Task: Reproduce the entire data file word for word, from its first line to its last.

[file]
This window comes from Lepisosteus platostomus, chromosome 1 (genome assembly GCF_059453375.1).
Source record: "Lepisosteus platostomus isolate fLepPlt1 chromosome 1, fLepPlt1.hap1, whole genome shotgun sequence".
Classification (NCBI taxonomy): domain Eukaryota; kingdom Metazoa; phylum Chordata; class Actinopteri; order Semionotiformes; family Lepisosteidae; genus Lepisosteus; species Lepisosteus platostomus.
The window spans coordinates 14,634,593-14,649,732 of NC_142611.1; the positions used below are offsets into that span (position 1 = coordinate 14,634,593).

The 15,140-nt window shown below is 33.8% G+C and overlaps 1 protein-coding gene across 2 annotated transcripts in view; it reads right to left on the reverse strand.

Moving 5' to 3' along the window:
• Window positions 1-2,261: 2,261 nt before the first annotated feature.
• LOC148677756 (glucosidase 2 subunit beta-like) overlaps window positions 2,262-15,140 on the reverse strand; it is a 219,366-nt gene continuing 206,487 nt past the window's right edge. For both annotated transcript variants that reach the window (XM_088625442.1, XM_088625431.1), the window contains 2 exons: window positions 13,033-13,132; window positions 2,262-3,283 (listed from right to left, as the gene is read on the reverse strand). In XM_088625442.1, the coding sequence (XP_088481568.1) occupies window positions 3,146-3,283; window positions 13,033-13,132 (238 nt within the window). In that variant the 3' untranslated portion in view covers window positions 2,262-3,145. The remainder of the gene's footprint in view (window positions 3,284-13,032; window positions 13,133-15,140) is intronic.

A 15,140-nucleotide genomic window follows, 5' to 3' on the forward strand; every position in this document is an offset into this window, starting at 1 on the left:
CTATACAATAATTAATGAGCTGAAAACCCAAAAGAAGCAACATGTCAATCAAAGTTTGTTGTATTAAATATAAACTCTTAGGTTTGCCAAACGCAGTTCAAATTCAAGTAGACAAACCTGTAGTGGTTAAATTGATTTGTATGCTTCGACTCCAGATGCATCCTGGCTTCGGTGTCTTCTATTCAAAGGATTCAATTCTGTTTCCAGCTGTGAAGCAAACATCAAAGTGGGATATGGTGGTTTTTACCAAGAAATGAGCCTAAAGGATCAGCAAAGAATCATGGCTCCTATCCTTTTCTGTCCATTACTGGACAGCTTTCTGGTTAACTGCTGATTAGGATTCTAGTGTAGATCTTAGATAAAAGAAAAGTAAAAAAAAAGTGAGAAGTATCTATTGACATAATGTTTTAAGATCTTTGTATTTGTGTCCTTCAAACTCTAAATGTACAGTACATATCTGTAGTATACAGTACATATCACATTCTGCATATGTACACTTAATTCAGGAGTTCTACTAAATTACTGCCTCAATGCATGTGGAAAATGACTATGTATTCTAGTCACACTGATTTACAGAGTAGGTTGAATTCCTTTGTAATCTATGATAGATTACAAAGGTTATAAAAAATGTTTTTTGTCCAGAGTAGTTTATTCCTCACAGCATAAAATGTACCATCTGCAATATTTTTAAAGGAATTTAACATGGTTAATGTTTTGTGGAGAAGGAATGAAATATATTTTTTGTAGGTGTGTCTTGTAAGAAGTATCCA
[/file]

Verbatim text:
This window comes from Lepisosteus platostomus, chromosome 1 (genome assembly GCF_059453375.1).
Source record: "Lepisosteus platostomus isolate fLepPlt1 chromosome 1, fLepPlt1.hap1, whole genome shotgun sequence".
Classification (NCBI taxonomy): domain Eukaryota; kingdom Metazoa; phylum Chordata; class Actinopteri; order Semionotiformes; family Lepisosteidae; genus Lepisosteus; species Lepisosteus platostomus.
The window spans coordinates 14,634,593-14,649,732 of NC_142611.1; the positions used below are offsets into that span (position 1 = coordinate 14,634,593).

The 15,140-nt window shown below is 33.8% G+C and overlaps 1 protein-coding gene across 2 annotated transcripts in view; it reads right to left on the reverse strand.

Moving 5' to 3' along the window:
• Window positions 1-2,261: 2,261 nt before the first annotated feature.
• LOC148677756 (glucosidase 2 subunit beta-like) overlaps window positions 2,262-15,140 on the reverse strand; it is a 219,366-nt gene continuing 206,487 nt past the window's right edge. For both annotated transcript variants that reach the window (XM_088625442.1, XM_088625431.1), the window contains 2 exons: window positions 13,033-13,132; window positions 2,262-3,283 (listed from right to left, as the gene is read on the reverse strand). In XM_088625442.1, the coding sequence (XP_088481568.1) occupies window positions 3,146-3,283; window positions 13,033-13,132 (238 nt within the window). In that variant the 3' untranslated portion in view covers window positions 2,262-3,145. The remainder of the gene's footprint in view (window positions 3,284-13,032; window positions 13,133-15,140) is intronic.

A 15,140-nucleotide genomic window follows, 5' to 3' on the forward strand; every position in this document is an offset into this window, starting at 1 on the left:
CTATACAATAATTAATGAGCTGAAAACCCAAAAGAAGCAACATGTCAATCAAAGTTTGTTGTATTAAATATAAACTCTTAGGTTTGCCAAACGCAGTTCAAATTCAAGTAGACAAACCTGTAGTGGTTAAATTGATTTGTATGCTTCGACTCCAGATGCATCCTGGCTTCGGTGTCTTCTATTCAAAGGATTCAATTCTGTTTCCAGCTGTGAAGCAAACATCAAAGTGGGATATGGTGGTTTTTACCAAGAAATGAGCCTAAAGGATCAGCAAAGAATCATGGCTCCTATCCTTTTCTGTCCATTACTGGACAGCTTTCTGGTTAACTGCTGATTAGGATTCTAGTGTAGATCTTAGATAAAAGAAAAGTAAAAAAAAAGTGAGAAGTATCTATTGACATAATGTTTTAAGATCTTTGTATTTGTGTCCTTCAAACTCTAAATGTACAGTACATATCTGTAGTATACAGTACATATCACATTCTGCATATGTACACTTAATTCAGGAGTTCTACTAAATTACTGCCTCAATGCATGTGGAAAATGACTATGTATTCTAGTCACACTGATTTACAGAGTAGGTTGAATTCCTTTGTAATCTATGATAGATTACAAAGGTTATAAAAAATGTTTTTTGTCCAGAGTAGTTTATTCCTCACAGCATAAAATGTACCATCTGCAATATTTTTAAAGGAATTTAACATGGTTAATGTTTTGTGGAGAAGGAATGAAATATATTTTTTGTAGGTGTGTCTTGTAAGAAGTATCCA